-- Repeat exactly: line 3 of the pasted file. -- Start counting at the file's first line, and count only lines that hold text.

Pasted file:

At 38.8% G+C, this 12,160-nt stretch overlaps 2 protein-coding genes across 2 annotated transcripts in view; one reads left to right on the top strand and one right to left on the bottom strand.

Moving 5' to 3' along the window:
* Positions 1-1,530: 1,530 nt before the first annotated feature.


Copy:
* Positions 1-1,530: 1,530 nt before the first annotated feature.